A layman’s guide to this chart: All numbers are at even strength. Being more to the right means a higher goals for/goals against ratio while on the ice. Being higher up on the y-axis means generating more points/60 minutes. The more blue, the more positive in Corsi Rel (how good a player’s possession numbers are compared to the rest of his team).
As you can see, Zuccarello is in the high-end of the spectrum everywhere. The Rangers score a lot of goals with him on the ice, and his points/60 minutes indicates that he’s accountable for an awful lot of them. And he’s an elite possession player. When it comes to wingers in a similar salary range, only Andrew Ladd and maybe Scott Hartnell are even close. Hartnell sacrificed money for a huge term with Philadelphia, while Ladd’s contract is an outright steal and he’ll be paid handsomely when he’s set to become as free agent in 2017.
In essence, Zuccarello’s completely outplaying what will be his pay bracket under this contract. Here he is compared to wingers who are locked up $5M-$6M annually as free agents. He fits in much more with this crowd, and even then still holds up very strongly.
And should you think that this is merely a fluke occurrence this season, here is the same chart dating back to October of 2013.
Zuccarello is not a bonafide star, but he’s certainly in that tier right below alongside the likes of Patrick Sharp and Blake Wheeler. And certainly well ahead of wingers in the $4.5M range like Burrows, Eriksson, Erat, and Gionta.
The concept of intangibles has been completely corrupted in midst of the analytics debate. From an analytics perspective, everyone agrees that “intangibles” do matter, but that they simply aren’t a good basis for employing otherwise bad players; or in cases like Chris Drury and David Clarkson, not a good basis for spending large sums of money for otherwise undeserving hockey talents.
Zuccarello is a hell of a hockey player and on that basis alone has justified the new contract. Thus, one can delve into the more abstract things he brings to the table with a clean conscience. In many ways, Zuccarello is the biggest spark plug the Rangers have had since Sean Avery. He makes things happen every shift. He has zero fear of engaging in physical battles and getting in the ear of the opposition. He energizes the crowd to the point that you can hear “ZUUUUUUCC” chants during away games in random places like Nashville and Arizona. It’s clear that he’s a big hit in the locker room, and while he’s not a leader in the traditional way, the bench very obviously rallies around him. He’s a low-maintenance personality who never creates problems for the coaching staff. He wants to be in New York more than anything and, as mentioned earlier, sacrificed a lot of money to make that happen. There’s not much of an injury history to be concerned about, and he showed last Spring that the playoffs and even Stanley Cup Final don’t intimidate him.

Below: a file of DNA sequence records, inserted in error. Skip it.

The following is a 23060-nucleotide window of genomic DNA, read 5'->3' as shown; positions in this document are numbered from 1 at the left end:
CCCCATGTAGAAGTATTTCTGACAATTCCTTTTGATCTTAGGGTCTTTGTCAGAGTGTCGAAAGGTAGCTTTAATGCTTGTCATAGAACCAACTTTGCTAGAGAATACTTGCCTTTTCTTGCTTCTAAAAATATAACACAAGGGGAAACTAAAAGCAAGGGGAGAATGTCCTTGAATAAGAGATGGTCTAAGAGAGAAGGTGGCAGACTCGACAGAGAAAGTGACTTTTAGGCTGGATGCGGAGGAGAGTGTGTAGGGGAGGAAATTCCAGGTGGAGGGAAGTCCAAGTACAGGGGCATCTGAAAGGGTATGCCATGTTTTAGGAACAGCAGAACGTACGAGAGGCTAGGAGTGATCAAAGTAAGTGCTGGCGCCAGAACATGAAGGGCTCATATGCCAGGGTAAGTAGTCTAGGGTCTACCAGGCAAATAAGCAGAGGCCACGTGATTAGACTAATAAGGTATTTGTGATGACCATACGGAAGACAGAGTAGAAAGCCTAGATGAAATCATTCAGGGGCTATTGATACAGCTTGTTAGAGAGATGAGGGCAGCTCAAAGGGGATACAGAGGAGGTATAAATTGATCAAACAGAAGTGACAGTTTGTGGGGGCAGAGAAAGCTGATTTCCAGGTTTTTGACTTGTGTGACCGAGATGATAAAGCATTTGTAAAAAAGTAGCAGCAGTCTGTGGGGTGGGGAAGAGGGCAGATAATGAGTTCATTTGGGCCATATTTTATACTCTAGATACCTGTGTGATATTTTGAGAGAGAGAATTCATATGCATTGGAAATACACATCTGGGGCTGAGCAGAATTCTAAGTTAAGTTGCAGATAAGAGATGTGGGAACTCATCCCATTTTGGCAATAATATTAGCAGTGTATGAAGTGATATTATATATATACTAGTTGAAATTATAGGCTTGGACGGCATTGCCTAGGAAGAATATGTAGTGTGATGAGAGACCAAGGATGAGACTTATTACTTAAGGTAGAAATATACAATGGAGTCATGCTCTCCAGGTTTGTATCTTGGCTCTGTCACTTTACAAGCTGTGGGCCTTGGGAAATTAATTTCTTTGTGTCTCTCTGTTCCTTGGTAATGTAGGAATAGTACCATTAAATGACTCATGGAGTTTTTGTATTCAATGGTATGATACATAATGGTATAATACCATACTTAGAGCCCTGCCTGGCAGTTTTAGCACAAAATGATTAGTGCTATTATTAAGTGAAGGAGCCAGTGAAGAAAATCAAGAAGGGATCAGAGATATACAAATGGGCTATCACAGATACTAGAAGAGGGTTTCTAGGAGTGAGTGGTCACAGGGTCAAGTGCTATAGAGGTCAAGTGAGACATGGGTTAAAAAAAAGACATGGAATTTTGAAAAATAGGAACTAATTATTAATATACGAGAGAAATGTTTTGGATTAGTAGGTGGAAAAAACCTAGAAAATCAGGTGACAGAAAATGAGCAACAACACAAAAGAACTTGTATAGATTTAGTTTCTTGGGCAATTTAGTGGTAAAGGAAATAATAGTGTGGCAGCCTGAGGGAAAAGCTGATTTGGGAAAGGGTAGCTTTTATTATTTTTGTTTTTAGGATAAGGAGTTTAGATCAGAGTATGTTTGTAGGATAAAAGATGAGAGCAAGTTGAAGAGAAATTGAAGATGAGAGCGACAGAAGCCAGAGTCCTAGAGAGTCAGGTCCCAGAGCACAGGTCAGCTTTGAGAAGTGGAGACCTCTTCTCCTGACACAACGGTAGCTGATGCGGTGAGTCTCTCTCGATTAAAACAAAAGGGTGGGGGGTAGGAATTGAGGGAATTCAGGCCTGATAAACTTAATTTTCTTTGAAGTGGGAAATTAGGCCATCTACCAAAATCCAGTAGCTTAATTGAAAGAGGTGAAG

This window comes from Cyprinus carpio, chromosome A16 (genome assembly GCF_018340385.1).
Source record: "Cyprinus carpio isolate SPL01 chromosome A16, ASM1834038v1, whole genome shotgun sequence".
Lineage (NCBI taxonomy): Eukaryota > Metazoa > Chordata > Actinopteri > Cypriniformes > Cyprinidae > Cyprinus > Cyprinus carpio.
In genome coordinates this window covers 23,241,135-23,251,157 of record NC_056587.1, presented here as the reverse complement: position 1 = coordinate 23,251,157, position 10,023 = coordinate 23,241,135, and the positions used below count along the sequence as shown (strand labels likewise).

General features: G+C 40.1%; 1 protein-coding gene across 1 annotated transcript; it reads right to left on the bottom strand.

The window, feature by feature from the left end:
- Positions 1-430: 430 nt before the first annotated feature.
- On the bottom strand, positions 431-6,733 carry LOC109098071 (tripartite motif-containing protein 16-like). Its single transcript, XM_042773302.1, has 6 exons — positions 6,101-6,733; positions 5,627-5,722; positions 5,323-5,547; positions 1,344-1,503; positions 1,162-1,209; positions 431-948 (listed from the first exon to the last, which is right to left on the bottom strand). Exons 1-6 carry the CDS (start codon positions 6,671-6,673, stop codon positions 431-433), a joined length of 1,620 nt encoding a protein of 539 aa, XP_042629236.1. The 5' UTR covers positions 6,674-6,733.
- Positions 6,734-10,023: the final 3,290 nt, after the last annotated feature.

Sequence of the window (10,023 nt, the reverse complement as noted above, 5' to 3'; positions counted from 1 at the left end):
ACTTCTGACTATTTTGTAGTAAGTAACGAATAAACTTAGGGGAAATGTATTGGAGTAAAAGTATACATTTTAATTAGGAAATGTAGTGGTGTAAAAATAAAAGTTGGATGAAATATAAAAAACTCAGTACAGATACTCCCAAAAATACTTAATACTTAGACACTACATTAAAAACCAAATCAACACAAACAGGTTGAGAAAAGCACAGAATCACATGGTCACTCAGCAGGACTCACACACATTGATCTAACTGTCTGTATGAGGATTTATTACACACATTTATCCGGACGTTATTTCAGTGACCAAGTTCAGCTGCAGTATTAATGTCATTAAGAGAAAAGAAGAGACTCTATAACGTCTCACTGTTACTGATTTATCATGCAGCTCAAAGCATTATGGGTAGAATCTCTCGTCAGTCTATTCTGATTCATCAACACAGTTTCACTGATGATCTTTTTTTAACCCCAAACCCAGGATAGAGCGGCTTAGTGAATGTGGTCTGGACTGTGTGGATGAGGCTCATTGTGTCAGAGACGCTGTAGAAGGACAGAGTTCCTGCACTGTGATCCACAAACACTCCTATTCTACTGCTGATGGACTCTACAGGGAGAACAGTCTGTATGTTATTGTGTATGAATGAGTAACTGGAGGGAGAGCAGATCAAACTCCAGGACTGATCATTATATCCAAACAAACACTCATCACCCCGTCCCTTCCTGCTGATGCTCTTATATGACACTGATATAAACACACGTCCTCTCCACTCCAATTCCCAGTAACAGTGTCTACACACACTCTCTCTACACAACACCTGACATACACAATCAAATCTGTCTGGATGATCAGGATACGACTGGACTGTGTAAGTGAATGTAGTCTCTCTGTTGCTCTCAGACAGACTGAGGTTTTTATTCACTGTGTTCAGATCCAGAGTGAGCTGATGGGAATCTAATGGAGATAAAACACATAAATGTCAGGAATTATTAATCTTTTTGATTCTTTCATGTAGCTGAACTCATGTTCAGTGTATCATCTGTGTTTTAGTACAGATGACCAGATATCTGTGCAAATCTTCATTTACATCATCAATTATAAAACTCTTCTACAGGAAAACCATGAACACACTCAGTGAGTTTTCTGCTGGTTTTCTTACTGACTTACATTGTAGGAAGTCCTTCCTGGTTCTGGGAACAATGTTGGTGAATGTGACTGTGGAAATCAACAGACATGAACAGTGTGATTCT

I’ll take a dull, productive player every time over a flamboyant, energetic detriment. But in the case of Mats Zuccarello you’re getting the best of both worlds. He’s, at worst, a high-end second-line winger who is just now entering his prime. His production alone makes the contract worth it. But then you get into the other aspects – the intangibles, the fact that there’s no commitment beyond his early 30s – and the contract starts to look like a steal. Even with Zuccarello finally getting his big payday, he still ended up sacrificing a lot for the sake of making things work. It’s a huge add for the Rangers as they try to make all the pieces of the puzzle fit under a tight salary cap. There are never guarantees, but everything about Mats Zuccarello as a hockey player and a person suggests this will most likely be a massive coup for the Rangers.